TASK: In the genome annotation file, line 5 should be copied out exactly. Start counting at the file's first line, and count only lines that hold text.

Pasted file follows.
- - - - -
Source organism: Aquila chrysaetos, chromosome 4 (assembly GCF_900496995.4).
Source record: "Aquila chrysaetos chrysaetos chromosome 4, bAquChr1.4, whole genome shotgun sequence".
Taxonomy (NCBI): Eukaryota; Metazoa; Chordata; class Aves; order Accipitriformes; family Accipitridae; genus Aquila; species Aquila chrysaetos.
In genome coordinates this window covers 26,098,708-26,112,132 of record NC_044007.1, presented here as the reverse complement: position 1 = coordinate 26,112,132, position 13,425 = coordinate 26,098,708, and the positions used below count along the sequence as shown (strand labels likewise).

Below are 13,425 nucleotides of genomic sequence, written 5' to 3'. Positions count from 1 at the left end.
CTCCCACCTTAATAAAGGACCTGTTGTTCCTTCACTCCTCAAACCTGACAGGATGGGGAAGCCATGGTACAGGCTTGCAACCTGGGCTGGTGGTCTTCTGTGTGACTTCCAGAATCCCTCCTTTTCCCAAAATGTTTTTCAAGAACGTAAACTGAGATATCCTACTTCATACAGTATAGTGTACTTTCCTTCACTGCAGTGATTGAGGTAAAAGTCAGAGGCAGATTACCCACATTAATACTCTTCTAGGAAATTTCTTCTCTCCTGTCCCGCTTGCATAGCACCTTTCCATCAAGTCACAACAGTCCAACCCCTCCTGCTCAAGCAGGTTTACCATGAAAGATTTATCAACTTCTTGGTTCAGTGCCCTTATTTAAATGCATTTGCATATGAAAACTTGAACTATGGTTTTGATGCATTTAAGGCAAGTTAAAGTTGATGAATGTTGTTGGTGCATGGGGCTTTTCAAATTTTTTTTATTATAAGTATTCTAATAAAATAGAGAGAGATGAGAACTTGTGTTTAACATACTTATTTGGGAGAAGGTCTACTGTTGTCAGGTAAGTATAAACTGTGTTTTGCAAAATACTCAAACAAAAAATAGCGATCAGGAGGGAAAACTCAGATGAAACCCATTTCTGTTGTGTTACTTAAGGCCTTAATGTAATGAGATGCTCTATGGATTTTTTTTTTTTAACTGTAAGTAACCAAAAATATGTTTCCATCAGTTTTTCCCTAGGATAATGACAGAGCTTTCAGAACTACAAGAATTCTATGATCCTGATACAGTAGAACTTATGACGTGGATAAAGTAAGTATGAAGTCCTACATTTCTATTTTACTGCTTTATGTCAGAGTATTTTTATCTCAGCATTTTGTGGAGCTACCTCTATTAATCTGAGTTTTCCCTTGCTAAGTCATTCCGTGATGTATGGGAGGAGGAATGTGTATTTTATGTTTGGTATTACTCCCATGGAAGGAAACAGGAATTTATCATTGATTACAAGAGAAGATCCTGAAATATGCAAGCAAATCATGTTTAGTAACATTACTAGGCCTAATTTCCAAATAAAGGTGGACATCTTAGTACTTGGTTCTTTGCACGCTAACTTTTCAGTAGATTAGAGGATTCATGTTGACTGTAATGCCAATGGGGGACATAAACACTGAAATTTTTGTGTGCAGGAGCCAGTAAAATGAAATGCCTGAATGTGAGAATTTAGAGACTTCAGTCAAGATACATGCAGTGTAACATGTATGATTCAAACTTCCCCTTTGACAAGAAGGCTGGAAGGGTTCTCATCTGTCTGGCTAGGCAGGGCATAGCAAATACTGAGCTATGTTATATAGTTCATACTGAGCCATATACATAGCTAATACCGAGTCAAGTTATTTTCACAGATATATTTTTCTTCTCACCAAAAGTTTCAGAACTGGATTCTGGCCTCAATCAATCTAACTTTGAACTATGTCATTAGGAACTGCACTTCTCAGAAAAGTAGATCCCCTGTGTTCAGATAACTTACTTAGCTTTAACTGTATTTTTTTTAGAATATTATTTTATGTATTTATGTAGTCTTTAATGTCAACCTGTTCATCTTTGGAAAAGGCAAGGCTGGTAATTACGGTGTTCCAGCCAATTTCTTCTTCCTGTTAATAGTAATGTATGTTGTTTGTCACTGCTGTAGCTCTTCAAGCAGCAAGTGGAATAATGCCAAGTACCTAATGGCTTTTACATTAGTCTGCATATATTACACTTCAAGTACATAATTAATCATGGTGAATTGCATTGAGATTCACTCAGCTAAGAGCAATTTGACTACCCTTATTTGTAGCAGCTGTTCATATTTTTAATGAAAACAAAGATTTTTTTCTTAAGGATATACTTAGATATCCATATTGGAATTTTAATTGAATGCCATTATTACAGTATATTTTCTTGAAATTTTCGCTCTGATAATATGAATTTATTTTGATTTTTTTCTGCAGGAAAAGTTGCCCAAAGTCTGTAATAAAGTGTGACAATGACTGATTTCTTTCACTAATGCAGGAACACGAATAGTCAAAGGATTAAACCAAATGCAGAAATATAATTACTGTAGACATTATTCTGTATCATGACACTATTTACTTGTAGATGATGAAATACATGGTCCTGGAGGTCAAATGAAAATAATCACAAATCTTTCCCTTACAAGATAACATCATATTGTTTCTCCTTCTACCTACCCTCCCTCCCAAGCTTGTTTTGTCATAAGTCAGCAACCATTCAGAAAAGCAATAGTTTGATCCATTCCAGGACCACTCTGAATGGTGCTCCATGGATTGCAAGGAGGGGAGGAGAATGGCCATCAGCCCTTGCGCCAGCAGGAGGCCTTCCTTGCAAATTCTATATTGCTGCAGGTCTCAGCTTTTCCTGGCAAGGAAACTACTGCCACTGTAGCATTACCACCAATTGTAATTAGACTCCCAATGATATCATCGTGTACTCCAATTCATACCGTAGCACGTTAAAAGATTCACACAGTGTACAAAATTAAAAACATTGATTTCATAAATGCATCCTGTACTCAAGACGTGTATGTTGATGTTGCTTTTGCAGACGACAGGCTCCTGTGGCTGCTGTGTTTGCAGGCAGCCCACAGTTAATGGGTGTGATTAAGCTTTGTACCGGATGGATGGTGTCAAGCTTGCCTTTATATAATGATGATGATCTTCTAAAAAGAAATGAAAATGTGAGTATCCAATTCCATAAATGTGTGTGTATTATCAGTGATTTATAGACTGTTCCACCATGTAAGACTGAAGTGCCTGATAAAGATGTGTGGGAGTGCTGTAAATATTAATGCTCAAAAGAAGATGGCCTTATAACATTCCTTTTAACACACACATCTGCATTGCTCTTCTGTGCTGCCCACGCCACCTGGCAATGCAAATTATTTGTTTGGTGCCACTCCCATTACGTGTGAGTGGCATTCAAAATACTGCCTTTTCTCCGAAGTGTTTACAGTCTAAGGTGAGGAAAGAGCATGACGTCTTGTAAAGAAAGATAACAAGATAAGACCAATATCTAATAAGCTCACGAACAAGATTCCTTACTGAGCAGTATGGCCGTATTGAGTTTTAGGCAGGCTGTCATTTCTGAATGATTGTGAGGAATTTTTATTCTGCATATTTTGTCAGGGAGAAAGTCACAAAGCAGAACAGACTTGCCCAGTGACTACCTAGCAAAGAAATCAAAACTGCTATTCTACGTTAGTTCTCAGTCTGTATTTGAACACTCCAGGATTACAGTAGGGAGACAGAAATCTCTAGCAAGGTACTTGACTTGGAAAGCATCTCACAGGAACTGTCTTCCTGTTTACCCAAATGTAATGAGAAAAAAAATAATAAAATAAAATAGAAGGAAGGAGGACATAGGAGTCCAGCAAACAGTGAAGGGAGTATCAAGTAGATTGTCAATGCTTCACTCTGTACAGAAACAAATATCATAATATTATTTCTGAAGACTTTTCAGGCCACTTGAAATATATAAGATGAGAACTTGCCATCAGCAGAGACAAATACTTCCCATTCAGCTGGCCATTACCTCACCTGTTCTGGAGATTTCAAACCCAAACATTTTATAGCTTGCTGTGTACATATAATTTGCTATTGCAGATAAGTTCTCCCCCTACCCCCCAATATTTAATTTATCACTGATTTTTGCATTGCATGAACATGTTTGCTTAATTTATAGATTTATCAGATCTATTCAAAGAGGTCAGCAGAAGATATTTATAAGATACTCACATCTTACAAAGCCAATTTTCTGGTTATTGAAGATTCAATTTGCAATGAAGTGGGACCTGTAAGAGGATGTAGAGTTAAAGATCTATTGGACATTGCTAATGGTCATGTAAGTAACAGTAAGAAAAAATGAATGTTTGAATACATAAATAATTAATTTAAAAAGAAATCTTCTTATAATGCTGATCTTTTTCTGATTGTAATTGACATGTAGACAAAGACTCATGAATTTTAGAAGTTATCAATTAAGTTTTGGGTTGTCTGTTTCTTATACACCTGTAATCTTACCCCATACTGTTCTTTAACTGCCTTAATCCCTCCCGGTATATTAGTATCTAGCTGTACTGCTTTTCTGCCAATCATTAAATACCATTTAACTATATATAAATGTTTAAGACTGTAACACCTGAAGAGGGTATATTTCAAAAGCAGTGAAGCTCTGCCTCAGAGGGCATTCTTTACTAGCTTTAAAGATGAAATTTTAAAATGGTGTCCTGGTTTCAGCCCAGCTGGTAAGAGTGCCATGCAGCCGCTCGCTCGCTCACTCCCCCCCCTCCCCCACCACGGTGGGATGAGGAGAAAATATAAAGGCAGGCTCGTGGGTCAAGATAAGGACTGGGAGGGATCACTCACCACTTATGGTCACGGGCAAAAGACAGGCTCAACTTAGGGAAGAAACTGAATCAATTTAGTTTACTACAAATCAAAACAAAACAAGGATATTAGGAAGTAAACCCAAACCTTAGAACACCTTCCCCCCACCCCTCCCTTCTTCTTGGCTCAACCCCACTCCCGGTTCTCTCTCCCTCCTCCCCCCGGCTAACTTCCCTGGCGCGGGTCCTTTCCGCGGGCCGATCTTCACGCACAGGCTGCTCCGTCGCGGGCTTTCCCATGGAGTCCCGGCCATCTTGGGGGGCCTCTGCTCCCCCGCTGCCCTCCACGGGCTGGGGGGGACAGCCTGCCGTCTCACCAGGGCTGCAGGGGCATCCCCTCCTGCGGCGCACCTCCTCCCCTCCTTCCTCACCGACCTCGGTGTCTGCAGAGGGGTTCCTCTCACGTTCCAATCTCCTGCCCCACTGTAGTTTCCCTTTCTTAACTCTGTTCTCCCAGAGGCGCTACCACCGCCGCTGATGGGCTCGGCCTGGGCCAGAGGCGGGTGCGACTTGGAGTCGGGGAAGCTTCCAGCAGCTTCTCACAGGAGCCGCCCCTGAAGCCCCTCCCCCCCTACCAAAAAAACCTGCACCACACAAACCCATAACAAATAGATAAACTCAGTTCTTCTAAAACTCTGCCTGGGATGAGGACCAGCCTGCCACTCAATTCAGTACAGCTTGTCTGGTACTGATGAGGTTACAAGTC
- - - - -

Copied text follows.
Below are 13,425 nucleotides of genomic sequence, written 5' to 3'. Positions count from 1 at the left end.